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There are many different methods used for recycling hazardous waste — the specific method used is often based on the kind of waste in question. Hazardous waste recycling is the process of reusing or reclaiming hazardous wastes. Hazardous waste is defined as waste that has the potential to harm people, wildlife, or the environment. Some kinds of hazardous wastes can be directly reused for some purpose, such as for fuel or fertilizers. Others must be broken down and put through a reclamation process, such as a chemical process, before they can be reused. Hazardous waste can be generated from many different sources ranging from heavy industry to day-to-day household product use.
Sometimes, recycling hazardous waste is as easy as directly using the waste product as a fuel of some sort. Many solvents used in industry and in science, for example, are burned as fuel after they have served their original purpose. Many governments and other organizations, however, restrict such methods of recycling hazardous waste because they often generate many harmful pollutants. Groups who wish to burn hazardous wastes as a method of recycling generally need to acquire a permit before they are legally able to proceed.
Another method of recycling hazardous waste is called constituting disposal. Constituting disposal refers to the practice of reintegrating hazardous waste into the environment in some way. Hazardous wastes, for example, can be incorporated into some fertilizers or into asphalt. The challenges associated with this method are clear; many kinds of hazardous wastes are defined as hazardous because they are harmful to the environment. This method of recycling hazardous waste is also heavily restricted because of the possibility of environmental contamination.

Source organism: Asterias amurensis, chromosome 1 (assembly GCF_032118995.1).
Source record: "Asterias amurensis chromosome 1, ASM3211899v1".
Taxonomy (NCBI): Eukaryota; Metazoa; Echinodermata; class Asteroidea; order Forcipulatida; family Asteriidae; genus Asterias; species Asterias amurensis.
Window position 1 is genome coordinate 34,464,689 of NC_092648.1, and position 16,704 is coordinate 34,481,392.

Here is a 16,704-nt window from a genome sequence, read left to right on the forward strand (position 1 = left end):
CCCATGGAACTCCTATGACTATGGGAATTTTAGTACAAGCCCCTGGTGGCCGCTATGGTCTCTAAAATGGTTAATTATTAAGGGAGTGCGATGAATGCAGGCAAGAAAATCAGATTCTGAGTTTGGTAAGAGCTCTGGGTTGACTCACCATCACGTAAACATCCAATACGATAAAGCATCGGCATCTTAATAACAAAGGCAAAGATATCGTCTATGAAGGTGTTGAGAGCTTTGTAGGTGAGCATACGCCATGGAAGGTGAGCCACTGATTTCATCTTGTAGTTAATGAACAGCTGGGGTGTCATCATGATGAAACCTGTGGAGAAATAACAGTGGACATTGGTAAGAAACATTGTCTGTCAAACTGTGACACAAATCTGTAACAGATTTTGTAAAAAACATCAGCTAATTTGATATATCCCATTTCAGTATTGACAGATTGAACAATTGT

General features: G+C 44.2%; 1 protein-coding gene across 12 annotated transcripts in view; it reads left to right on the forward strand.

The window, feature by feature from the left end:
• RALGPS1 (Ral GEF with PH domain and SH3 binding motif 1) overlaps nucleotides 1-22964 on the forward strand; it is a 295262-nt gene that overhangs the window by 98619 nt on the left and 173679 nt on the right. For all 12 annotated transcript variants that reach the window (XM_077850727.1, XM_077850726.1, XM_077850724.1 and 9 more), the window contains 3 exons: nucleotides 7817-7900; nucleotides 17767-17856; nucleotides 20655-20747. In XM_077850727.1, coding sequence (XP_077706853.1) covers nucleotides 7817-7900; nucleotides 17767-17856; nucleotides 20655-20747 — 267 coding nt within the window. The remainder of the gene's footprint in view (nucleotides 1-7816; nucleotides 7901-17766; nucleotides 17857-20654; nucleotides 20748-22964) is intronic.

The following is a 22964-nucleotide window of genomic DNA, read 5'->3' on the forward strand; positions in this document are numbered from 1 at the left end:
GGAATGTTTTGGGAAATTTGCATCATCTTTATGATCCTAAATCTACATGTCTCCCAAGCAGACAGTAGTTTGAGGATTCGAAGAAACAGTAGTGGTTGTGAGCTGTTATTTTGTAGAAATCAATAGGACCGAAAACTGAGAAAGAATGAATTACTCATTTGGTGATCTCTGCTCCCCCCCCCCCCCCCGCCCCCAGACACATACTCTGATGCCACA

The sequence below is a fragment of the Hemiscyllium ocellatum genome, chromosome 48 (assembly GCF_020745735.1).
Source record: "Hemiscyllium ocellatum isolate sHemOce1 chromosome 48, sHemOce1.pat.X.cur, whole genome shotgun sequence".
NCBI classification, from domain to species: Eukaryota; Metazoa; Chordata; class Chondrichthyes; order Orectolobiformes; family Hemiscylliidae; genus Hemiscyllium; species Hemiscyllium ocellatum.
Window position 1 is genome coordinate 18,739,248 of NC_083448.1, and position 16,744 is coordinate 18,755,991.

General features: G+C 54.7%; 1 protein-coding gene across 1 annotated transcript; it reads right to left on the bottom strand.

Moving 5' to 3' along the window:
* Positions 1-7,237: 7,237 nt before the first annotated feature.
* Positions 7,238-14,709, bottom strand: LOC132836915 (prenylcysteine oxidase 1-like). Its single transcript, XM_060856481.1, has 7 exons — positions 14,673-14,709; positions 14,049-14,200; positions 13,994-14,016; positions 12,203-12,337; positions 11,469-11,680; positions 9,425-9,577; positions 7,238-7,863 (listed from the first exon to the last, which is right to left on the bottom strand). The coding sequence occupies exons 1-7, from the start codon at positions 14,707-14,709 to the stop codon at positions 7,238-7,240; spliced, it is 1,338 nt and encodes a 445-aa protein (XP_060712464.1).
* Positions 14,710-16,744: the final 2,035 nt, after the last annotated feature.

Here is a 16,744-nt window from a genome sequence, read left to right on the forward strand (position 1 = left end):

One method of recycling hazardous waste that is regulated considerably less than others is hazardous waste reclamation, in which a hazardous waste product is put through a process that makes it usable again. On a small scale, for example, mercury can be retrieved from mercury barometers and re-used either for the same purpose or for another purpose. Other chemical wastes can be put through chemical reactions that essentially recharge them and make them usable again.
Household hazardous wastes are another important concern. Batteries, paint, oil, cleaning products, and many other household products can result in hazardous waste products of some form or another. Many communities have programs for recycling hazardous waste that people have in their homes. Some, for example, have locations where people can drop off used batteries for recycling. Some communities even have recycling centers that take waste ranging from broken computers and phones to damaged cars and paint.
A lot of people don't know about household hazardous waste recycling. They think that just because a product is readily available, it must be safe to put it down the sink or in the garbage. Not so!
The best option, of course, is to use these products up completely. If that isn't possible for you - for instance, maybe you have paint thinner eft over after finishing a project, or you need to get rid of a cleaning product that a household member found irritating - try to give away the rest of the bottle. Someone else may be able to use it
When those methods fail, then it's time to see what resources your community has available. Some collect household hazardous waste regularly, while others have special collection days. It can be annoying to hold on to items waiting for these collection days, but it is worthwhile!
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